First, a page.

Major publications include: Crossing World Beyond Nature and Culture: Dialogue with Philippe Descola (ed. Kyoto University Press, 2018), Research and Materials Relating to Fishery Rights from the Meiji to Early Showa Period, (Two vols., Rinsen Book Co., 2021), Cultural History of Sacred Mountains, (Bensei Publishing, 2023).

WOO Jae Pyoung

Exchanges between ‘Wa’ (Japan) and ‘Baekje’ (Korea) as seen from the ritual sites of Okinoshima and Chungmak-dong

WOO Jae Pyoung

Professor Chungnam National University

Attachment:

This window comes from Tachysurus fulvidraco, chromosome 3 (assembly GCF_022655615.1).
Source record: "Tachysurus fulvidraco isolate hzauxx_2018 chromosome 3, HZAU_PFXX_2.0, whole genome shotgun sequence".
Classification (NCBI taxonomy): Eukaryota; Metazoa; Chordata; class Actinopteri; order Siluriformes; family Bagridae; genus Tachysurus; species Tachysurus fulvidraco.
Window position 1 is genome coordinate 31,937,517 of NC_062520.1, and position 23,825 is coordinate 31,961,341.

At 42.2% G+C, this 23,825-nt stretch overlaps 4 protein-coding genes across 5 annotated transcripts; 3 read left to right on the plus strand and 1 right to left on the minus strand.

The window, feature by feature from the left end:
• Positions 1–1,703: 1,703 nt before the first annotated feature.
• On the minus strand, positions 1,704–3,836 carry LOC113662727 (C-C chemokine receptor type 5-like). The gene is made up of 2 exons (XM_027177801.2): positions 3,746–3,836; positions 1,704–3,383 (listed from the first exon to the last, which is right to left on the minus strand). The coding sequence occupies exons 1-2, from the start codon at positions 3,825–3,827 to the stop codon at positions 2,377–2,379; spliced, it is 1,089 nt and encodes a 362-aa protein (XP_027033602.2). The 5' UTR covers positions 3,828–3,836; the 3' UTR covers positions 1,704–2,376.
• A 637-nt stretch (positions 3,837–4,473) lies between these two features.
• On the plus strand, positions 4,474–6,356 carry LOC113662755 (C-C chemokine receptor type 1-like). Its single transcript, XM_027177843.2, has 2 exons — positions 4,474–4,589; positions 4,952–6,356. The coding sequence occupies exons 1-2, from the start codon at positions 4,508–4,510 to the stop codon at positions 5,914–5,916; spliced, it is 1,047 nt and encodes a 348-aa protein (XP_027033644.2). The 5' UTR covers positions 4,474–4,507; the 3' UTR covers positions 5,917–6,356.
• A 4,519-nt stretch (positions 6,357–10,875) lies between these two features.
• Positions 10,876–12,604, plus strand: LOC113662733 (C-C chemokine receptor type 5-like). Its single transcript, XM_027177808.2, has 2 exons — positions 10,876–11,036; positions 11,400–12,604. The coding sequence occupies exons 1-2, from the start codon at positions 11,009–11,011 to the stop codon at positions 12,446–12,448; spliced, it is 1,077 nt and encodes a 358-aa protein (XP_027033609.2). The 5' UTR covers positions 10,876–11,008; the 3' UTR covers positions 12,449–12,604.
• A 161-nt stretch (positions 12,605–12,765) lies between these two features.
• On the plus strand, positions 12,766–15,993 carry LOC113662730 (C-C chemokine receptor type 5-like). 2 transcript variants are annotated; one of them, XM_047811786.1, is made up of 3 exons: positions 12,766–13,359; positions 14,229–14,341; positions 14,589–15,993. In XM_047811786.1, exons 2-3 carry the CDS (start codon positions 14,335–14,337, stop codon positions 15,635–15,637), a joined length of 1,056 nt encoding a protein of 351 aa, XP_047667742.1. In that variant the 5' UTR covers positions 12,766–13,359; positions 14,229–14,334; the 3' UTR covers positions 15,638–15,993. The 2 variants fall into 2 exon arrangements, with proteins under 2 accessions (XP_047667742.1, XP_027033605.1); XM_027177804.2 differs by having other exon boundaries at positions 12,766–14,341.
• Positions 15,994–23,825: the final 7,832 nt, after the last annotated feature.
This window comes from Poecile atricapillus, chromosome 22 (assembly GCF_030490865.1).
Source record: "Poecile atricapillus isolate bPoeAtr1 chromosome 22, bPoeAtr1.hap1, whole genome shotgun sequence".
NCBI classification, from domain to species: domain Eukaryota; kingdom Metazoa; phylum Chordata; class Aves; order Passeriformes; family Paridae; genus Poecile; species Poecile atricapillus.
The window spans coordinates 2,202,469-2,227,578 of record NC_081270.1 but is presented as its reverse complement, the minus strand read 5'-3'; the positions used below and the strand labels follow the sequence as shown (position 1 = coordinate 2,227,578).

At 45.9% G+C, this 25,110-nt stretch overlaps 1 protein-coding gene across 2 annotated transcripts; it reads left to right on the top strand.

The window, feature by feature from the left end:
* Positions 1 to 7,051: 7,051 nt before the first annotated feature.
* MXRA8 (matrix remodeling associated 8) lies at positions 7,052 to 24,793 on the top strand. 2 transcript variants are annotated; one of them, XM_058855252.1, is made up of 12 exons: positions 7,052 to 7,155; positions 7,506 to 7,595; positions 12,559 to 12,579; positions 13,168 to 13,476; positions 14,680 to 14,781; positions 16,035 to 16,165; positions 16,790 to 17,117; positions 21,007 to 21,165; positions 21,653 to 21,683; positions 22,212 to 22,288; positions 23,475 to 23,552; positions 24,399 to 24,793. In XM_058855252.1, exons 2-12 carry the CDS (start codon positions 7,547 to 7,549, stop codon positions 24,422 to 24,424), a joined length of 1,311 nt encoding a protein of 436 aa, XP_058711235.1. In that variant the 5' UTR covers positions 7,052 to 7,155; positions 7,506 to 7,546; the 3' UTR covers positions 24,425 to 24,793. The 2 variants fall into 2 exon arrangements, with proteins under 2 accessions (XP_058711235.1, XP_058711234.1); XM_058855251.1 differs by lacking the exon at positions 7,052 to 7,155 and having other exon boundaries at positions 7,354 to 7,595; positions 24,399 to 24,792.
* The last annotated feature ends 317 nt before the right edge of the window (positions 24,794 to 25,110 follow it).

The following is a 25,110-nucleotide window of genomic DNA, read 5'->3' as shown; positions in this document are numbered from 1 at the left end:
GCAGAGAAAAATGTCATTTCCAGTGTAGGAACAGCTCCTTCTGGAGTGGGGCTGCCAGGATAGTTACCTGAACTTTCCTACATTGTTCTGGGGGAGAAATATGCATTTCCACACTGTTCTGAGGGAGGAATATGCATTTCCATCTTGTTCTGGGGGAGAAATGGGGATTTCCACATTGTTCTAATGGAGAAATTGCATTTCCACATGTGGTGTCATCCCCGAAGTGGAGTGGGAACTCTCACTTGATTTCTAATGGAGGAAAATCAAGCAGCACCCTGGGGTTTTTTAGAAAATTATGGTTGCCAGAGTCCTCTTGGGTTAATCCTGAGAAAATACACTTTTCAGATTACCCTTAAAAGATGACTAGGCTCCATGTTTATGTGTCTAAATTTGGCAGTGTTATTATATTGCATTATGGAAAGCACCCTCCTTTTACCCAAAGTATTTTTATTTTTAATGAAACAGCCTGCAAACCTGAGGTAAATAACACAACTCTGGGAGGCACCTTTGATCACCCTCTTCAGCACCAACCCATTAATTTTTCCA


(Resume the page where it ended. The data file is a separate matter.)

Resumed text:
The background to the emergence of the Okinoshima ritual site appears to have been strongly influenced by the emergence of religious systems that accompanied the formation of the “Wa”(Japan) state. However, if we consider the geographical position of the Okinoshima ritual site, which could be said to be the gateway to the Korean Peninsula from Wa, it becomes imperative to also approach the issue not simply from the formation of religious systems, but also from the aspect of strengthening the long-distance seaborne economic trading systems. During the fourth to sixth centuries, namely the Kofun period in Wa, the single greatest challenge for the ruling elite was to secure a stable supply of strategic materials, such as iron, from overseas. Due to Goguryeo’s southern expansionist policy on the Korean Peninsula it is generally thought that there would also have been strict controls on the import of iron materials to Wa from Geumgwan-Gaya. The primary purpose of the voyage, which involved putting to sea on quasi-structural ships, trading vessels vulnerable to rough seas, loaded with Wa goods such as Japanese umbrella pine (Sciadopitys verticillata), was to head to the international port of Geumgwan-Gaya. It was a sea route fraught with danger and risk. In particular, if the Wa vessels loaded with strategic materials that had been purchased overseas, such as iron from Gaya, were to encounter difficulties or be lost at sea, the Wa political elites and merchant groups would also suffer devastating losses. There is no doubt that at that time, Wa poured every effort into ensuring the safe transport of strategic materials such as iron, which was also as a means of resisting the threat posed by Goguryeo. In the process of trading vessels plying the waters of the Genkai Sea, it is thought that there were diverse and varied efforts to protect the safety of those vessels. One particular area into which the political elites and merchant groups of Wa focused their attention during the fifth to sixth centuries was prayer to deities. The main purpose of such prayers was likely to have been to pray for the safe return of the trading vessels, loaded with strategic materials of great value, such as iron. The loss of a trading vessel could be said to have been a disaster that was to be avoided at all costs. In order to avert disaster for their ships it is thought that the political elites and merchant groups decided to hold grand-scale rituals on Okinoshima. Around the fifth century there was a trend that saw the ritual acts on Okinoshima further enhanced. This phenomenon could well have been due to the impact of the southern expansionist policies of Goguryeo on the Korean Peninsula at the time. Rituals similar in form to those conducted at the Okinoshima ritual site have also been confirmed at the Chungmak-dong ritual site of Baekje (Korea). This is a coastal ritual site located on the western coastal route, on the way from Wa to Gongju, the capital of Baekje at the time. Around the fifth to sixth centuries, at this coastal ritual site in addition to remains of Baekche-style rituals, traces of Wa-style open-air rituals have also been found, with stone-made copies of implements being offered. These traces of Wa-style rituals could be said to be similar in form to the ritual sites of Okinoshima. They very likely document how, at a time when the threat from Goguryeo was increasing, protecting the safety of Wa trading vessels plying the waters along the western coast of Baekje was a strategic goal for both countries. Accordingly, the Okinoshima ritual site and the Chungmak-dong ritual site can be said to be the most valuable religious heritage for understanding the international political situation and trading environment that Wa and Baekje faced at that time.